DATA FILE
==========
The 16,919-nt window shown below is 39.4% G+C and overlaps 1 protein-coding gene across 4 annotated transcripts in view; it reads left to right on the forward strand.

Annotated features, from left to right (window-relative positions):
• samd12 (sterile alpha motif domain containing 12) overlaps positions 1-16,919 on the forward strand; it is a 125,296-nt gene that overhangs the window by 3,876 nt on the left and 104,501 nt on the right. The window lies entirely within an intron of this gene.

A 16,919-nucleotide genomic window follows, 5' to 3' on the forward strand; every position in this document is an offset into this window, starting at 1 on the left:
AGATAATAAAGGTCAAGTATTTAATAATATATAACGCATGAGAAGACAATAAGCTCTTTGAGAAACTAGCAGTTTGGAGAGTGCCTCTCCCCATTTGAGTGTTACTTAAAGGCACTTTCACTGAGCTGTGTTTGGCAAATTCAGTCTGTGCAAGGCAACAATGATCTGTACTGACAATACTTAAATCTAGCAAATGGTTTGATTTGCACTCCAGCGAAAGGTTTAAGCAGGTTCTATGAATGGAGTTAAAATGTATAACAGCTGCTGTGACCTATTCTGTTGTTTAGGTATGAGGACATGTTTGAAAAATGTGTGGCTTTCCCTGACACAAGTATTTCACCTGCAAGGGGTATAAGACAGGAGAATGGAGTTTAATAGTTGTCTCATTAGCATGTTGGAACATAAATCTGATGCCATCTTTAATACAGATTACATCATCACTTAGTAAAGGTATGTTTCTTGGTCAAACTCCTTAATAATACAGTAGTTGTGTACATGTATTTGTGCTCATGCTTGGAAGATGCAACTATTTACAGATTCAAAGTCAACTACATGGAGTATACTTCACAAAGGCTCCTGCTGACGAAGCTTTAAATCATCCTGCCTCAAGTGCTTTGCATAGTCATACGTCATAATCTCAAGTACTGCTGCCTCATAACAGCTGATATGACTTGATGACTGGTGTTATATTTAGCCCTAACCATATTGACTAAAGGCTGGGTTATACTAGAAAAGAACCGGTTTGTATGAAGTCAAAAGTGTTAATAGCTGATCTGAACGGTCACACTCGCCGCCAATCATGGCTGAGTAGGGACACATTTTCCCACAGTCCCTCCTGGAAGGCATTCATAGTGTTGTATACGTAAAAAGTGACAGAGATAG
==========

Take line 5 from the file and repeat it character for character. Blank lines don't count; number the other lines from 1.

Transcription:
AGATAATAAAGGTCAAGTATTTAATAATATATAACGCATGAGAAGACAATAAGCTCTTTGAGAAACTAGCAGTTTGGAGAGTGCCTCTCCCCATTTGAGTGTTACTTAAAGGCACTTTCACTGAGCTGTGTTTGGCAAATTCAGTCTGTGCAAGGCAACAATGATCTGTACTGACAATACTTAAATCTAGCAAATGGTTTGATTTGCACTCCAGCGAAAGGTTTAAGCAGGTTCTATGAATGGAGTTAAAATGTATAACAGCTGCTGTGACCTATTCTGTTGTTTAGGTATGAGGACATGTTTGAAAAATGTGTGGCTTTCCCTGACACAAGTATTTCACCTGCAAGGGGTATAAGACAGGAGAATGGAGTTTAATAGTTGTCTCATTAGCATGTTGGAACATAAATCTGATGCCATCTTTAATACAGATTACATCATCACTTAGTAAAGGTATGTTTCTTGGTCAAACTCCTTAATAATACAGTAGTTGTGTACATGTATTTGTGCTCATGCTTGGAAGATGCAACTATTTACAGATTCAAAGTCAACTACATGGAGTATACTTCACAAAGGCTCCTGCTGACGAAGCTTTAAATCATCCTGCCTCAAGTGCTTTGCATAGTCATACGTCATAATCTCAAGTACTGCTGCCTCATAACAGCTGATATGACTTGATGACTGGTGTTATATTTAGCCCTAACCATATTGACTAAAGGCTGGGTTATACTAGAAAAGAACCGGTTTGTATGAAGTCAAAAGTGTTAATAGCTGATCTGAACGGTCACACTCGCCGCCAATCATGGCTGAGTAGGGACACATTTTCCCACAGTCCCTCCTGGAAGGCATTCATAGTGTTGTATACGTAAAAAGTGACAGAGATAG